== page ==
Six substitutions you should make in your cooking now

Many shun away from the idea of healthy cooking, but it’s easier and possibly tastier than you think. With simple ingredient substitutions in your daily meal preparation, you won’t need to sacrifice flavour to cut some calories. Here are some healthy cooking substitutions to start you off with:

1 Organic raw virgin coconut oil instead of vegetable oil

You may think you’re spoilt for choice, what with the extensive range of cooking oils available today, but be careful which you use. When cooking with omega-6–loaded polyunsaturated vegetable oils such as those made with canola, corn, and soy, the heat causes the oxidation of their antioxidants, adding more toxic burden to your body. Trans-fats are introduced when these oils are hydrogenated, increasing your risk of breast cancer and heart disease.

Virgin coconut oil is highly recommended for cooking because it is almost a completely saturated fat, making it stable enough to withstand heat-induced damage. It’s more easily digested, and do not get stored as fat. Almost 50 percent of its fat is made of lauric acid, which has antibacterial, antiviral, and antiprotozoal properties. Be sure however, to get certified organic coconut oil because then the nutrients are intact and there aren’t any harmful additives and solvents. 

Introduce coconut oil to your breakfast with this kale sweet potato scramble.

2. Extra-virgin live oil-based vinaigrette instead of cream dressing

Salads are the go-to quick and healthy meal, but the truth lies in the dressing. Many drown their salads with cream-based dressings, such as Thousand Island and Ranch. These dressings are often mixed with fat-laden mayonnaise, and are high in calories and sugar. Just two tablespoons of Thousand Island dressing, for instance, contain a whopping 194 calories and 20 grams of fat. Opt instead for low-fat or fat-free vinaigrettes such as olive oil and vinegar, and balsamic vinegar, which are high in important omega-3 fats, low in saturated fat and calories, and reduce blood pressure and cholesterol.

Drizzle this garlic-herb vinaigrette over your next salad.

3. Avocado instead of mayonnaise dressing

If you must have your salads coated in a rich dressing, reach out for an avocado instead of a jar of mayonnaise. Easily digestible, rich in omega-3, loaded with heart-healthy monounsaturated fats, and equally creamy, a ripe avocado is one of the tastiest healthy substitute for a mayonnaise-based salad dressing.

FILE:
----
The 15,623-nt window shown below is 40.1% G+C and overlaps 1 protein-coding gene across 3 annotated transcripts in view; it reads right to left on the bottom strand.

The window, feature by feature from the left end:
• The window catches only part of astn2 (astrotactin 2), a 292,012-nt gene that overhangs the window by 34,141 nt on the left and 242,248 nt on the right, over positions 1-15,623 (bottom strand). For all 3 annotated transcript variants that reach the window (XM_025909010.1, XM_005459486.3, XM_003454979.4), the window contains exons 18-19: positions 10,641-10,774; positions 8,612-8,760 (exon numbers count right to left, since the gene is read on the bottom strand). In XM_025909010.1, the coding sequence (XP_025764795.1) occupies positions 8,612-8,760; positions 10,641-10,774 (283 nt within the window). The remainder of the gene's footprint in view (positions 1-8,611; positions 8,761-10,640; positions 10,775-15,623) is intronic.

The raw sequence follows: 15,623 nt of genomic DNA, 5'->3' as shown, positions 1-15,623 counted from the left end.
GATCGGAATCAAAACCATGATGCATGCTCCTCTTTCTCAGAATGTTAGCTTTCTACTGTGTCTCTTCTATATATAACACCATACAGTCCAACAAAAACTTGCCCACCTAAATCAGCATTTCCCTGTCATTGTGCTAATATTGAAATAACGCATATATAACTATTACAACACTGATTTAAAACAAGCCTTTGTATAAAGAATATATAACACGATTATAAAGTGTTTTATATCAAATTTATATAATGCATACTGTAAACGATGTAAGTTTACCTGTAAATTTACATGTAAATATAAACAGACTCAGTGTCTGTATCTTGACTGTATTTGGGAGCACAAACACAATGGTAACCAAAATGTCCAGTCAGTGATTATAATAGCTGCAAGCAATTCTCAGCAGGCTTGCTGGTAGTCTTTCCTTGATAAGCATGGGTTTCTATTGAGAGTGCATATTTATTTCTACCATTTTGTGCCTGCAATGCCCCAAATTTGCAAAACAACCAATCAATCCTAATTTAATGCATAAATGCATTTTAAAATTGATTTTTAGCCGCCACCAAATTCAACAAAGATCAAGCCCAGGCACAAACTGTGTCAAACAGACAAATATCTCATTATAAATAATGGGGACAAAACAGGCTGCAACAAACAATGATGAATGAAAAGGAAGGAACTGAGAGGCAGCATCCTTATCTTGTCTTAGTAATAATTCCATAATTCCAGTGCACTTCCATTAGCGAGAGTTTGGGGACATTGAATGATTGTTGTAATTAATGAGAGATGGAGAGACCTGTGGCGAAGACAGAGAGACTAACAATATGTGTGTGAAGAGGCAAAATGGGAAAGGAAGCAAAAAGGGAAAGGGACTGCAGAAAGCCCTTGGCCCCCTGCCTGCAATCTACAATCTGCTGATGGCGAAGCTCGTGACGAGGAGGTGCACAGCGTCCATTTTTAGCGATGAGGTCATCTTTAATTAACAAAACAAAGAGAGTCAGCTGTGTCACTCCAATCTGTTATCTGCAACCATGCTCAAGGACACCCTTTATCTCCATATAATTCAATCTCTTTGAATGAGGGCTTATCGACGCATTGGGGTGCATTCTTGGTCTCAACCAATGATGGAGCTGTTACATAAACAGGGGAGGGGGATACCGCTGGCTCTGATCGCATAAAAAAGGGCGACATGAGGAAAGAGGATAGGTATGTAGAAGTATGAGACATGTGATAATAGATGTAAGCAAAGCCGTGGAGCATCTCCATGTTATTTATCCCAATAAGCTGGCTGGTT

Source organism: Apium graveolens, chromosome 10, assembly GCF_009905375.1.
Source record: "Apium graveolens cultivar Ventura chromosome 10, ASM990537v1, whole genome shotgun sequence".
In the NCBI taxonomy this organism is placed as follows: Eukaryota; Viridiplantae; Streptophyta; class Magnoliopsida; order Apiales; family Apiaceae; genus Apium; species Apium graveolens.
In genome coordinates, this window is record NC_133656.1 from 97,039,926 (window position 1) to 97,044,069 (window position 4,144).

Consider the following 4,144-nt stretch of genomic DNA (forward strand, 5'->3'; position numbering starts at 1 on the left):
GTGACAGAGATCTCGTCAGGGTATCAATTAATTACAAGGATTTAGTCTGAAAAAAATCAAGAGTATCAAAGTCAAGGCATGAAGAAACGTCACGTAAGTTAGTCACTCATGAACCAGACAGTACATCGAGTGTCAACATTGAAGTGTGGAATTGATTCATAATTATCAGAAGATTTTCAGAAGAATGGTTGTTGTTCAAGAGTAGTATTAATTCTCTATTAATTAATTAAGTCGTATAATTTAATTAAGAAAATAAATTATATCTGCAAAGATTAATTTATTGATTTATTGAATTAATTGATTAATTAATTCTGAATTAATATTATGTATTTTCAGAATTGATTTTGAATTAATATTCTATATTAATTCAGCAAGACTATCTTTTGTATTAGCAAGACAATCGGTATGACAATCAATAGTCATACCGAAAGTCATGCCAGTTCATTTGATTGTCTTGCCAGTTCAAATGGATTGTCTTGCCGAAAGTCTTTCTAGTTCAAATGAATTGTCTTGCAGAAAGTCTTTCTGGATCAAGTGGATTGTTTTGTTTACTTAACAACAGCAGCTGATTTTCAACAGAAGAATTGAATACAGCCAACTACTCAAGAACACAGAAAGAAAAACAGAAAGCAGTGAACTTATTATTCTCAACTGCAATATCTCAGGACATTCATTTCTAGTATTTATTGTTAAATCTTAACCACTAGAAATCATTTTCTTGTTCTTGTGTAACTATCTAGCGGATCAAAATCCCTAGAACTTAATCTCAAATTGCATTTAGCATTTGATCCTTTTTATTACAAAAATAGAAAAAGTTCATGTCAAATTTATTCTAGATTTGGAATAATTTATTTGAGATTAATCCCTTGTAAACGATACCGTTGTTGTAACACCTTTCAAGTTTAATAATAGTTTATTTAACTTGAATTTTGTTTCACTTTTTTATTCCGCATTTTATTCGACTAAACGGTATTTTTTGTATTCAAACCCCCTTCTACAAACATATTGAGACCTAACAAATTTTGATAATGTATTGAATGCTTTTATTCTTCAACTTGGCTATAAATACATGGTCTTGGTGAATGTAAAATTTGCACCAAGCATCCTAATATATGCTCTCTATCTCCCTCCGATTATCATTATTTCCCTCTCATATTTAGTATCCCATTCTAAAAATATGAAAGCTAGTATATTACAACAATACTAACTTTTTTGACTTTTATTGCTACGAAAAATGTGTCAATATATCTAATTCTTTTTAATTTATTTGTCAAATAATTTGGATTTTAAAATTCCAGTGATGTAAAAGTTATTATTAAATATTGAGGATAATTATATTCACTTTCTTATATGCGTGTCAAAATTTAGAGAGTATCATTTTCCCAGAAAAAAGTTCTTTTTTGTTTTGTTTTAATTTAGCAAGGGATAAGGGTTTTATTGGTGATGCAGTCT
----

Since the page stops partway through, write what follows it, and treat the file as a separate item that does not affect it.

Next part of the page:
Give mayonnaise-laden potato salad a twist with this creamy avocado potato salad.

4. Greek yoghurt instead of mayonnaise / sour cream / buttermilk

Delicious on its own, Greek yoghurt is the perfect substitute for mayonnaise, sour cream or buttermilk. Greek yoghurt may contain fewer calories and fat, but its similar consistency and tanginess makes it an easy one-to-one substitution without much difference in the resulting taste and texture. With lower fat and added probiotics, try swapping Greek yoghurt into your next salad, pasta or pancakes. Just be sure that the Greek yoghurt you use is all-natural, plain, with no or little added sugar. 

Make these fluffy wholewheat oat pancakes for brunch this weekend.

5. Puréed potato instead of cream

It may seem impossible to cook a hearty soup without cream as a thickener, but there is a healthier alternative with lower fat and calories. Adding puréed or mashed potato to your soup adds a lovely creaminess and neutral flavour, and the potassium in the potatoes will help lower blood pressure and reduce your risk of stroke.  You can cook the potatoes separately, puree with hot stock and add to the soup as a final step, or simply cook potatoes with the soup and use an immersion blender to purée it in the pot.

Serve a warm bowl of this potato and bean soup on a chilly evening.

6. Rolled oats instead of breadcrumbs

Not just restricted to your breakfast platter, rolled oats come in handy when you’re baking croquettes or preparing breaded chicken. Heart-healthy and full of iron, fibre and vitamin B, try rolled oats in place of salt-laden dry breadcrumbs for a healthier choice. Simply pulse rolled oats in your food processor, and use them to coat your chicken cutlet, or add crunch to your macaroni and cheese topping. You can barely taste the difference, particularly if you add some seasonings like dried rosemary or oregano to the pulverised oats.

Bake parmesan oat-crusted chicken for a change.

Top photo: Huffington Post

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